"I'm with the government, and I am here to help": WEF, Big Ag and Corporate food processors
As we head into the weekend of August 26, 2023, I turn back to one of the key themes of this substack- the family farm. We previously published an essay titled “The Harvest of Deception” by Texas Slim, which provides an introductory overview of current trends in American (and western) food agriculture. Here is a quote from that essay which gets to the heart of the matter:
The world's food supply is controlled by just a handful of companies, and the concentration of power in the food industry has increased over time. In the United States, less than 1% of the population is employed in agriculture, and most of the food sold in the country is controlled by a few large corporations.
The food cartel exercises a significant degree of control over domestic agricultural economies, especially in the processing industries. This includes the milling and packing/slaughtering industries, which are controlled by a few large companies. For example, in the case of grains and soybeans, the top four millers controlled 41% of the industry in 1979, and they now control 92%. In addition, four of the six leading grain cartel companies own 64% of America's grain elevator storage capacity, which means that farmers must sell their grain to these companies, and these firms collude to set the price to the farmer at the lowest possible level.
The food cartel's power must be broken, as they control the supply of raw materials, and above all, food. The food cartel apparently seeks to turn back the clock of history, and reduce mankind from the 7 billion population it currently enjoys to the state of a few hundred million semi-literate souls scratching out a bare existence. The full truth about the food cartel must be known, and the extreme globalization of the food chain must be eliminated. Nations have been forced into dependence on food from hundreds and thousands of miles away, and this is not sustainable in the long term.
In conclusion, the food industry's concentration of power has led to a lack of transparency and control over the world's food supply. The top seed companies account for two-thirds of the global proprietary seed market, and the top three seed companies control 65% of the proprietary maize (corn) seed market worldwide, and over half of the proprietary soybean seed market. The food cartel exercises significant control over the domestic agricultural economies of nations, and the extreme globalization of the food chain must be eliminated to ensure food security in the long term.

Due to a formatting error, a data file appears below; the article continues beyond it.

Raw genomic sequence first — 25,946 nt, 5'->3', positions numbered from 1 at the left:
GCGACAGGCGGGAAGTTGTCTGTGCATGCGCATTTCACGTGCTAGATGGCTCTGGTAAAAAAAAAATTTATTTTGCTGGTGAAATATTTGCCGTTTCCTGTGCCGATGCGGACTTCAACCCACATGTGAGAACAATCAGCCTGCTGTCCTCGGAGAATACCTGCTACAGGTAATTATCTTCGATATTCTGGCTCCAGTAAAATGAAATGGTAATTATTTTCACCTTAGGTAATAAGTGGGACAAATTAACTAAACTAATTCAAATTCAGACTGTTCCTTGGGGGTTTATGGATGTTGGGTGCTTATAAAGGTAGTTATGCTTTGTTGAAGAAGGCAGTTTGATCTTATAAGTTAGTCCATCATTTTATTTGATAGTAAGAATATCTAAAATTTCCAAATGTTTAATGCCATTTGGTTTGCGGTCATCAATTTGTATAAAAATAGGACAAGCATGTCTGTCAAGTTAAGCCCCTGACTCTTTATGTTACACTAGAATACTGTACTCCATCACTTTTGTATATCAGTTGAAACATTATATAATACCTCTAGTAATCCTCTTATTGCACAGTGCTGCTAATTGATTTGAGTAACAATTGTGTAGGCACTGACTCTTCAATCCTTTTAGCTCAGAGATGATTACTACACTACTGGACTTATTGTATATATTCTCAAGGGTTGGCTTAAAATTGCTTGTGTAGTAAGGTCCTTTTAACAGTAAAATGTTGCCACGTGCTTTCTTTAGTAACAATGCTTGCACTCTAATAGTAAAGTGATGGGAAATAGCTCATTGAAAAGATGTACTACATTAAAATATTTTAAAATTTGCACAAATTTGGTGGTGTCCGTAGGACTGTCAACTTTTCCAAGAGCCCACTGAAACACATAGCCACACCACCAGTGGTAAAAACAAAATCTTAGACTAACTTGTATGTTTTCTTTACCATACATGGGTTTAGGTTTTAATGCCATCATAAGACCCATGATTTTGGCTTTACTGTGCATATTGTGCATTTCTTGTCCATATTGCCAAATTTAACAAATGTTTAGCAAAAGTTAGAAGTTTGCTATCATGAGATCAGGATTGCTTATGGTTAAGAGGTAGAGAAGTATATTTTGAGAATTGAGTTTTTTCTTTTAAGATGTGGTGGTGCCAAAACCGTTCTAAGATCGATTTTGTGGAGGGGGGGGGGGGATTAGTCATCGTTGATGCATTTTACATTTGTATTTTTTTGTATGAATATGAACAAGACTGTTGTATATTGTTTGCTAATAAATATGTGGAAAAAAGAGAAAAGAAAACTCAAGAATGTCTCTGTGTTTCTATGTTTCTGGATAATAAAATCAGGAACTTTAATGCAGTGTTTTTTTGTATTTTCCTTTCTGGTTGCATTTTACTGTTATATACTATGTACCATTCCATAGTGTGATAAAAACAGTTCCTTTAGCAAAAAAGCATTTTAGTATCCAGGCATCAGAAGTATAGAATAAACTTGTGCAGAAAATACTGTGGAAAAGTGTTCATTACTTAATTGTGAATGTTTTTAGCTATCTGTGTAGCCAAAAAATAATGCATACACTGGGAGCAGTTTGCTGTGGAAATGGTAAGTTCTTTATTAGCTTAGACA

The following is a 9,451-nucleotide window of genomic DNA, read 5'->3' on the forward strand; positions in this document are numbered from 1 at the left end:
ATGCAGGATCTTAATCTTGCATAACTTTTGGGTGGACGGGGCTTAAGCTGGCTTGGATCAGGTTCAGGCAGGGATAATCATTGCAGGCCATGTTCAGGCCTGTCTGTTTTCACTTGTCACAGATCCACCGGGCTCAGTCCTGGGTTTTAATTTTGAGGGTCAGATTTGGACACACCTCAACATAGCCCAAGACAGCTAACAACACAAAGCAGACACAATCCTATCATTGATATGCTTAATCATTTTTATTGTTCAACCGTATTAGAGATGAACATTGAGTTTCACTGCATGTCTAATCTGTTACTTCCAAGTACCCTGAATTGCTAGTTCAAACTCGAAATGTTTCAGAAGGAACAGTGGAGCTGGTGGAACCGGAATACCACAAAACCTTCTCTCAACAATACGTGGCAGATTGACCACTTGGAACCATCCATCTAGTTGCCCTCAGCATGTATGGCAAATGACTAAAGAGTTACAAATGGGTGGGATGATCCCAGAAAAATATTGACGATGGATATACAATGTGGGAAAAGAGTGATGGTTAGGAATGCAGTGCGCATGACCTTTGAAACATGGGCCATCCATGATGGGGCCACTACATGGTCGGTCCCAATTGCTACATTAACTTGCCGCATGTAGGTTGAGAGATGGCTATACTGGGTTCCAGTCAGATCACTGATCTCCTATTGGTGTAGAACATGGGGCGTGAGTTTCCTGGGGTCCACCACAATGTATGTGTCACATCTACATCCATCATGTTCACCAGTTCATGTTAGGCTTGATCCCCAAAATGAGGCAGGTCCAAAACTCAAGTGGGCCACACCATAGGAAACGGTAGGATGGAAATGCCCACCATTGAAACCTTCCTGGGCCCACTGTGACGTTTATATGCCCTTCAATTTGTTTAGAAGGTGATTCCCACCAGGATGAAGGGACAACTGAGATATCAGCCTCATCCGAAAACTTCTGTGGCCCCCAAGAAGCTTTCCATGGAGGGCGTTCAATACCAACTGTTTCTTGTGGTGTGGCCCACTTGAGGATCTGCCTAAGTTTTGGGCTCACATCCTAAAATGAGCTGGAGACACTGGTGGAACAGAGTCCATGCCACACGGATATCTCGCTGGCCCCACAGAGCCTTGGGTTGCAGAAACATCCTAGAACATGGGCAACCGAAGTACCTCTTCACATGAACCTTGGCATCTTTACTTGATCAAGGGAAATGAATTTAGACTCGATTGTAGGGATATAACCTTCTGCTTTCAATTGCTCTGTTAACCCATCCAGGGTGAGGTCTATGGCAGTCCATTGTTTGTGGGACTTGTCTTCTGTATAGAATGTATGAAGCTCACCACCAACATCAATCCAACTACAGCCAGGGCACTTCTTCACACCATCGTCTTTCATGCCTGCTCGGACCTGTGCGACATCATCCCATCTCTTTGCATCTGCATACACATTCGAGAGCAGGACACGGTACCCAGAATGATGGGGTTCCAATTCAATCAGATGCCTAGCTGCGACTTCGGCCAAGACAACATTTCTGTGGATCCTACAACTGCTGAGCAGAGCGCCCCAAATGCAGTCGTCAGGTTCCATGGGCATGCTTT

I often argue that the death warrant for small town America (and the decentralized family farms which supported it) was signed by Earl Butz, Secretary of Agriculture under the Nixon and Ford Administrations.
In theory , his mission as Secretary of Ag was to assist small farmers. However he wrote them off with a flip remark which has become infamous.
To provide some sense of the man, Mr. Butz’ political career abruptly ended when John Dean (yes, that John Dean) reported the following exchange in an article published in the issue of Rolling Stone dated October 7, 1976:
Pat [Boone] posed a question: “John and I were just discussing the appeal of the Republican party. It seems to me that the party of Abraham Lincoln could and should attract more black people. Why can’t that be done?” This was a fair question for the secretary, who is also a very capable politician.
“I’ll tell you why you can’t attract coloreds,” the secretary proclaimed as his mischievous smile returned. “Because colored only wants three things. You know what they want?” he asked Pat.
Pat shook his head no; so did I.
“I’ll tell you what coloreds want. It’s three things: first, a tight pussy; second, loose shoes; and third, a warm place to shit. That's all!”
Pat gulped twice.
This is the man who almost singlehandedly destroyed the American small farm and the network of rural towns that supported them. Not a big thinker.
Fast forward to today, just a few decades later we have the “harvest of deception” described by Texas Slim, laboratory fermentation produced “meat” involving cultured cell lines (“cultivated meat”), and World Economic Forum (WEF) efforts to discourage meat consumption. Examples of the latter (WEF) include the following essays and position papers, among many others:
And then there is the issue of the advocacy for, and rapid deployment of mRNA-based genetic vaccination strategies in an attempt to overcome the infectious disease risks associated with intensive factory farming of concentrated livestock.
The following is a joint statement from Dr. Brooke Miller (Virginia family physician and nationally renowned Black Angus rancher) and myself, originally published on his substack “The Rancher Doctor Newsletter” in an essay titled “Same Old Tactics-Use Captured Industry Groups Spread Propaganda, Make Billions”.
USE OF m-RNA VACCINE PLATFORM IN LIVESTOCK AND BEEF CATTLE
Currently, there are no mRNA vaccines approved for use in cattle in the United States. However, animal health companies are working on mRNA-gene therapy-based platforms for use in developing mRNA vaccines in livestock. While rumors swirl, this research in food animals has remained opaque without adequate (full) transparency.
The tactics used to increase acceptance by livestock producers mirror the those used to create fear and acceptance by the world population of the new and still experimental COVID mRNA injections. Industry groups pushing for public acceptance of this therapy in livestock often mislead and misinform the public. Examples include:
They state mRNA is a naturally occurring molecule in living organisms which is quickly broken down and metabolized. They also imply that the mRNA will not travel outside the immediate injection site. These statements are misleading as the RNA used in the vaccine platform is NOT natural. It is encased in a lipid nanoparticle which allows it to spread throughout the body, crossing cell membranes in every organ in the body including the brain, heart, muscle, ovaries, testes, and mammary glands.